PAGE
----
Women get the short stick

This fact is surprisingly uniform across the globe, which is why it’s even more of a shock that women continue to find the odds stacked against them in highly developed regions with a strong women’s rights and equality agenda, such as Europe. A 2018 study assessing the gender differences in the consequences of divorce, using data from the German Socio-Economic Panel Study (1984-2015), found that “women were strongly disadvantaged in terms of losses in household income and associated increases in the risk of poverty”. Worse, these losses were permanent and substantial, without significant changes over time.

Even when a settlement results in a 50/50 division of assets, women often feel disadvantaged due to lower earning power caused by childcare responsibilities and reduced hours available to work, or make strategic career choices. Furthermore, women are frequently left indebted by the legal costs of divorce proceedings because their lower savings levels mean they have to rely on eye-watering loans. Women’s financial positions rarely recover enough to reach pre-divorce levels, while men’s incomes tend to rise by 25 percent on average following the split.

 

Rich or poor, you lose

While these problems are common occurrences across different cultures around the world, they’re also independent of the social class. It may seem obvious that these problems are exclusive to the middle class rather than the wealthiest members of society. However, women divorcing rich husbands face the same hurdles and adverse prospects. Indeed, if there’s one common factor that unites women across all social strata, it’s how they have to fight disproportionally harder than their ex-husbands to obtain their fair share of the divorce pie.

Case in point is the bitter divorce fight between Azerbaijani oligarch Farkhad Akhmedov and his ex-wife Tatiana Akhmedova. Farkhad Akhmedov, who is based in Baku despite having failed to obtain Azeri citizenship, made his fortune in the gas sector but left the industry after being forced to sell his stake in Northgas to Inter RAO in 2012 for $400 million under value. Tatiana, a British citizen, was awarded 40 percent of her ex-husband’s fortune by a UK court in 2016, amounting to roughly £453 million – the biggest divorce settlement in history. Instead of accepting the judgement and paying out, Farkhad Akhmedov has been fighting tooth and nail to avoid making payments, or handing over the assets given to his ex-wife in the settlement, including an art collection, real estate and superyacht, valued at £350 million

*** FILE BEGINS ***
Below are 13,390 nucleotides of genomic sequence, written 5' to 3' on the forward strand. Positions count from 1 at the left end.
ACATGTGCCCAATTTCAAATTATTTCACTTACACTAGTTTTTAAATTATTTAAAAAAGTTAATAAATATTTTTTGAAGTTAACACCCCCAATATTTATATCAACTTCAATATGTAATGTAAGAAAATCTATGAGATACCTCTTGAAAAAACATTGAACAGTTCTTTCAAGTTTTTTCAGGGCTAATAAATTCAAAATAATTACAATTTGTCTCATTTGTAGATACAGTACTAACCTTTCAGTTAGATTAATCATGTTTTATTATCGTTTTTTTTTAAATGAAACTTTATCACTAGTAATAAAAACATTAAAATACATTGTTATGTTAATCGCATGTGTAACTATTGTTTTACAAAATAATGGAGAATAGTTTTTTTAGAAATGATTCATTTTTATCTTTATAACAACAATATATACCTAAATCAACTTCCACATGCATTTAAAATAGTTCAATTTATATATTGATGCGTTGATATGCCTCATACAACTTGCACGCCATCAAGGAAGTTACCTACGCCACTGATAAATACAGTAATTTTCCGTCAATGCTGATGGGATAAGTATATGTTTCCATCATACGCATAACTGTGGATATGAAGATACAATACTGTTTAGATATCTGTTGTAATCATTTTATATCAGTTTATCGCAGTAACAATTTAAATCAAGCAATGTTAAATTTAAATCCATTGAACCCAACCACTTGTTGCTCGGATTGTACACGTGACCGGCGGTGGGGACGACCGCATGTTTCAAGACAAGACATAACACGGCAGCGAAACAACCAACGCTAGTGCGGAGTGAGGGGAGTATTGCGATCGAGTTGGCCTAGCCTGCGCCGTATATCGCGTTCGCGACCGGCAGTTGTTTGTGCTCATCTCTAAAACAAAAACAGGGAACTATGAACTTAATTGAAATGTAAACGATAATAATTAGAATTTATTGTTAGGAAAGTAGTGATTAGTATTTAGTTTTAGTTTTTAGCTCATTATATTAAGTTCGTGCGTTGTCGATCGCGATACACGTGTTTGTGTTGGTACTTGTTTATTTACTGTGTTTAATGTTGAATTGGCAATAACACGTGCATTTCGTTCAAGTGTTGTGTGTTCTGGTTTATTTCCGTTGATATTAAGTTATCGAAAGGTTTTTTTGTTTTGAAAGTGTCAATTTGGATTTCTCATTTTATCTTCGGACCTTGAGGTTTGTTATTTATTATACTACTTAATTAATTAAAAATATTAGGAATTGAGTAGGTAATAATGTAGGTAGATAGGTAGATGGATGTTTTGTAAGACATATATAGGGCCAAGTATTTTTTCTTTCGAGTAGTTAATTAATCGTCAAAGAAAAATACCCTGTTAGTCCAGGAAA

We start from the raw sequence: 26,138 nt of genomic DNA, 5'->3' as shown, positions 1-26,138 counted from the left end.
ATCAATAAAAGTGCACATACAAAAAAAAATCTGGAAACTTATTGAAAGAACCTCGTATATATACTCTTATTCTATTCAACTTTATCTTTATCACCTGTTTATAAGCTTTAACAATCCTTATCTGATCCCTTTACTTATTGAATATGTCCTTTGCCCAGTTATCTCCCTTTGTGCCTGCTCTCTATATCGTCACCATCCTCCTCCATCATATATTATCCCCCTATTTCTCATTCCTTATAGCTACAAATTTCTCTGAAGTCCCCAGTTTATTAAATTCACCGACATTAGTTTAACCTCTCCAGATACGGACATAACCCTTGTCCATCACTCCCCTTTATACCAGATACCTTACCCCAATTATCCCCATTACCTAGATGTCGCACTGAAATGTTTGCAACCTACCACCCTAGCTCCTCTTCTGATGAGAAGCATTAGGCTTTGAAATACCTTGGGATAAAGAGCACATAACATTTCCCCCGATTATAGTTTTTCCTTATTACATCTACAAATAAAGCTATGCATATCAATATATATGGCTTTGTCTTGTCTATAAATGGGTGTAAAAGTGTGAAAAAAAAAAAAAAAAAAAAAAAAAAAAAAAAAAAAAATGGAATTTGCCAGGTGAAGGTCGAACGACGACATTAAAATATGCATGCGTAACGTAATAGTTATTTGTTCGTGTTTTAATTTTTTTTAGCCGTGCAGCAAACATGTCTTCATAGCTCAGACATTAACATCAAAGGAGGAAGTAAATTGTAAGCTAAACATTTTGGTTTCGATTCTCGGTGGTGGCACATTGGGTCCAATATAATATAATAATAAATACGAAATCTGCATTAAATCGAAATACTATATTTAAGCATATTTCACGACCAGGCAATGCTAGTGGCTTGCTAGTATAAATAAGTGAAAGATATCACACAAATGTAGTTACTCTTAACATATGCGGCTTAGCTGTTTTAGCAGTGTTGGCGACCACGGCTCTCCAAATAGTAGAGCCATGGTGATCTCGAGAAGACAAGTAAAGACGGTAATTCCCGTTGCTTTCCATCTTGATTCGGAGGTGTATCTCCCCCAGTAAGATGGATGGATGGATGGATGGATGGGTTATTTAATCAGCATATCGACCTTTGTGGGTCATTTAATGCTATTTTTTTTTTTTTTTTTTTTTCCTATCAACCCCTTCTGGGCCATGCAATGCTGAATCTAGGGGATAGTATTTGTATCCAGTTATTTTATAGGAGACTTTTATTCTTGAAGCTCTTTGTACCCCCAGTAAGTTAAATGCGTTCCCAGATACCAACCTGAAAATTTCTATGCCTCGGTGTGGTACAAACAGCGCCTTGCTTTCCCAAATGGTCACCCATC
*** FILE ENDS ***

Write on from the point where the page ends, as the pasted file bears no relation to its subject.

The divorce of the century

In the process, Akhmedov has frequently not only fought with the gloves off, but outright dirty. From the very beginning, Akhmedov’s defense argued that the couple got divorced before, namely in Moscow in 2000. According to the defense, that alleged divorce supersedes the British decision, painting Akhmedova as a fraud. However, the attempt at slandering his ex-wife backfired: no evidence for an earlier divorce ever materialised, leading Justice Haddon-Cave in 2016 to declare “… that the 2000 Moscow divorce documents … were, at all material times, forged.”

This should’ve been a lethal blow to Farkhad Akhmedov’s defense, but four years on, no significant pay-outs have been made – despite the fact that the original 2016 decision in Akhmedova’s favour has been upheld in other courts. In 2018, Akhmedov was ruled to be in contempt of court and was criticised by Justice Haddon-Cave for taking “numerous elaborate steps” designed to avoid the judgement’s execution, such as “concealing his assets in a web of offshore companies.” These entities, primarily located in Liechtenstein, were recently ordered to transfer Akhmedov’s assets to Tatiana.

 

This is a men’s world

It shouldn’t be surprising that this hasn’t happened yet, all the while the oligarch’s contempt for both British law and his ex-wife are unwavering. In fact, the Akhmedov case – owing to the volume of assets and great publicity involved – serves to highlights the stark contrast in divorce outcomes and that women are generally fighting an uphill battle for equity of the settlement that can last for years, straining their ability to move on and restart their lives.

Yet it could help to raise awareness for this deeply engrained inequality, where women all over the world seeking divorce or justice for domestic abuse are exposed to odds overwhelmingly in their ex-spouse’s favour. Stronger, more relentless enforcement of rulings – including painful punishment in case of non-compliance – is the only way to break the vicious circle. Otherwise, gender equality will forever be imperfect, even unattainable.

 

 

 

 

 

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China

Bank embraces blockchain to facilitate Belt and Road trade

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China and the European Union have both said they will accelerate negotiations in order to conclude a China-EU investment agreement by the end of this year, with its colossal infrastructure project “Belt and Road” at the centre of an era of trade and growth for economies in Asia and beyond.

China’s Belt and Road Initiative (BRI), sometimes referred to as the New Silk Road, is one of the most ambitious infrastructure projects ever conceived. Launched in 2013 by President Xi Jinping, the vast collection of development and investment initiatives would stretch from East Asia to Europe.

The original Silk Road arose during the westward expansion of China’s Han Dynasty (206 BCE–220 CE), which forged trade networks throughout what are today the Central Asian countries of Afghanistan, Kazakhstan, Kyrgyzstan, Tajikistan, Turkmenistan, and Uzbekistan, as well as modern-day India and Pakistan to the south. Those routes extended more than four thousand miles to Europe.